Actually, its something I've been getting around to for a couple of years - the UI was always written with animations in mind. This was just a push to make it happen.
So here's a bit of a nothing video demoing the opacity target. This is two Background widgets, one inside the other, with an Image inside that. (Background widgets produce a nice background fill and border). There's a 10px margin between each element, so a tree of six widgets all up.
The bottommost background widget has a single animation on it: type=in/out, easing=sine, target=opacity, duration=4s, loop=true. So we can see that the opacity propagates correctly down the widget tree. Not shown is a further test where each widget has a different, non-synced opacity animation. They all get blended together properly.
It takes a single method call to add an animation:
c is the UI context and w is the widget. These are not strange concepts if you know how the UI API works, But via this, multiple animations can be added as you like, and they'll all just do the right thing.
So next up are positioning animations, which I think will mostly be offsets against the whole screen (technically the context) but might also have an option for draw offset animations within a widget's bounds, for slide-in or even auto-scroll effects. I think positioning will be easier than opacity because the layout engine is significantly more flexible than the draw stack (by necessity; layout is hard!).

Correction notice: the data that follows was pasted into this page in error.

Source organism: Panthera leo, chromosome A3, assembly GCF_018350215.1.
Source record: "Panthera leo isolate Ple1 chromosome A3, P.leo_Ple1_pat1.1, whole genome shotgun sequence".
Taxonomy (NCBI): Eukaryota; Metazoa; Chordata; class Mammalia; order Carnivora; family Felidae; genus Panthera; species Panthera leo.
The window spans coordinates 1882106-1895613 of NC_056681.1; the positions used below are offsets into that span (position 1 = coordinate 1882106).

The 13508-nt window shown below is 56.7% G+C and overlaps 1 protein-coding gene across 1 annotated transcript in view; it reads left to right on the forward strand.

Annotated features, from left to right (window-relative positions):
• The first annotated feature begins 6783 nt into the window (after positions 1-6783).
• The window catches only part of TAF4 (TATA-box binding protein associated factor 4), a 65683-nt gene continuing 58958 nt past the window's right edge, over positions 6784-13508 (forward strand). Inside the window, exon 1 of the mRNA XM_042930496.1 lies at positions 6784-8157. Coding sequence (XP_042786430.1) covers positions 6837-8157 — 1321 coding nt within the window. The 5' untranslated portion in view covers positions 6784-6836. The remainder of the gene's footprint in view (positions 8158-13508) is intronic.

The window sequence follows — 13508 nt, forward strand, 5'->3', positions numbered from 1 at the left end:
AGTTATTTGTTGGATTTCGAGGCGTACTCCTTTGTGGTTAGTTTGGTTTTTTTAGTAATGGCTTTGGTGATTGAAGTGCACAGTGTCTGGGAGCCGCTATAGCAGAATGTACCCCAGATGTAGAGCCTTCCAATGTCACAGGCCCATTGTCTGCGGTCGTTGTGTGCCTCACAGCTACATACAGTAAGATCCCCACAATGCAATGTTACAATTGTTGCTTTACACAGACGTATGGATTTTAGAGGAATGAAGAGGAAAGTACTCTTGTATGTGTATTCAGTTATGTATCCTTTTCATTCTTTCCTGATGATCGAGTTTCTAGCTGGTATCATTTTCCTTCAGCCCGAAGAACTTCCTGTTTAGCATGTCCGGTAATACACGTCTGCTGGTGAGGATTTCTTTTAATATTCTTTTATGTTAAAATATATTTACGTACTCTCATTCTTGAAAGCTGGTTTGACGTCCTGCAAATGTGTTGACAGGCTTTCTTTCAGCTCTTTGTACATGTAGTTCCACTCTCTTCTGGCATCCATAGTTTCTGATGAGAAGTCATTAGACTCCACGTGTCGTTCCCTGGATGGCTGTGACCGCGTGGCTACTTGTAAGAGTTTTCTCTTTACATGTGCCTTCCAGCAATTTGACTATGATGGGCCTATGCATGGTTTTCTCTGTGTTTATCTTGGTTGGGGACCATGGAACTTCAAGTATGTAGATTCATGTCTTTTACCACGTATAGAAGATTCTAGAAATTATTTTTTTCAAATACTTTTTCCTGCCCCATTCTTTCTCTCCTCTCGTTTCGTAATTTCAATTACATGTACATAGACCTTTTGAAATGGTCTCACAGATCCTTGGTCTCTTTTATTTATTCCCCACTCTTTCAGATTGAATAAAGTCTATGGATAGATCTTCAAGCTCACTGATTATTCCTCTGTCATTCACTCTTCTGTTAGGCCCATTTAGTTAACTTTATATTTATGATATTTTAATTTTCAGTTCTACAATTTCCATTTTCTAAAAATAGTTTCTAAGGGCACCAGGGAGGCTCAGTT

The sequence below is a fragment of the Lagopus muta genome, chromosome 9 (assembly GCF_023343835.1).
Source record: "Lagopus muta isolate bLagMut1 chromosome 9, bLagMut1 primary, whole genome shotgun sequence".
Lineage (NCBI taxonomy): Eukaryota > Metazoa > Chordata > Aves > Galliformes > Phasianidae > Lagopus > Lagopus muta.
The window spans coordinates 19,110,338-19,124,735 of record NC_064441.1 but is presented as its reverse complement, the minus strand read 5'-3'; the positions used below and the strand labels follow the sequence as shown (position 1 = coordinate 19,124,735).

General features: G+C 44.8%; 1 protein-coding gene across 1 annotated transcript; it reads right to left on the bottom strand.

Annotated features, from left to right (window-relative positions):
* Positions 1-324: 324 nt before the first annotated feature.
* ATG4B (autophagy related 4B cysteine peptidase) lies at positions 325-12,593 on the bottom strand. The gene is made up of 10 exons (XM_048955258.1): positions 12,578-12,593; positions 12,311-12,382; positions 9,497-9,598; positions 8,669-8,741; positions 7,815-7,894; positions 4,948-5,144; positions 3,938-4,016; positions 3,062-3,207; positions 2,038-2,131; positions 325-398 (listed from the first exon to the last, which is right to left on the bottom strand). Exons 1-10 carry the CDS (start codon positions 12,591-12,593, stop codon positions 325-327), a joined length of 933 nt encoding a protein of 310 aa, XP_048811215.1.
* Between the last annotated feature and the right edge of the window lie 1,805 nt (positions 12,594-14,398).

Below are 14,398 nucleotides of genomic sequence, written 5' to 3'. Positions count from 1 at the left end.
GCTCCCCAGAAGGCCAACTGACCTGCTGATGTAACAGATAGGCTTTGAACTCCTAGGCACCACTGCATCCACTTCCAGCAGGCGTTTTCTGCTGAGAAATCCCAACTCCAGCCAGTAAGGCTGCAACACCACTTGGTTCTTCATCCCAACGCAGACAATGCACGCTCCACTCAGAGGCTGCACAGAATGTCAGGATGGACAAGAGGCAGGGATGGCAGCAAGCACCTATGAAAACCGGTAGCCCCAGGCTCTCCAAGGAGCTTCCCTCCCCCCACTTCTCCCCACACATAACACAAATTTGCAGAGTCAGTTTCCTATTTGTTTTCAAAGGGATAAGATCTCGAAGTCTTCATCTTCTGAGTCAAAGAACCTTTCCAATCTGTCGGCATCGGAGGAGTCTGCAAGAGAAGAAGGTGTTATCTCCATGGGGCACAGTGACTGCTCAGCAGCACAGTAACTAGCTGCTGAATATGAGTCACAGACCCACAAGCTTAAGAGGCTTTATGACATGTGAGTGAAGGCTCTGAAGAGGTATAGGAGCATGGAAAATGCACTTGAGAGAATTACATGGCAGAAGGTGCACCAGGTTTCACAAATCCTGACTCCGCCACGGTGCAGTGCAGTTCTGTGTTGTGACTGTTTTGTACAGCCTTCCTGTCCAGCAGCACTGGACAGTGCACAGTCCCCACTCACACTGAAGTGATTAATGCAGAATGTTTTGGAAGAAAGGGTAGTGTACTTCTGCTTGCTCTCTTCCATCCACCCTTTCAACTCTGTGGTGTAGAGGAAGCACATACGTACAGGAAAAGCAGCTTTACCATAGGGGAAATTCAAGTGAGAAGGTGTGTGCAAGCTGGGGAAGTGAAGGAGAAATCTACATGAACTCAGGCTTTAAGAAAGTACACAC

I'm quite sure that positioning will cause problems with input and probably with layers as well, since it starts to bend the rule that a widget never appears outside the bounds of its parent. I think there's a couple of ways I could possible convince the system that this assumption holds even when it doesn't; we'll see.
Still to come are chained animations (when animation A finishes, run animation B) and completion signals (fire this event/call this method when an animation completes). They're both the same basic mechanism, and not particularly difficult to do.
Code is here:
As you'll see, its not particularly complicated. Most of the work so far is making the UI draw code able to mix in an opacity value without the widgets' draw methods having to know about it.
I like where this going!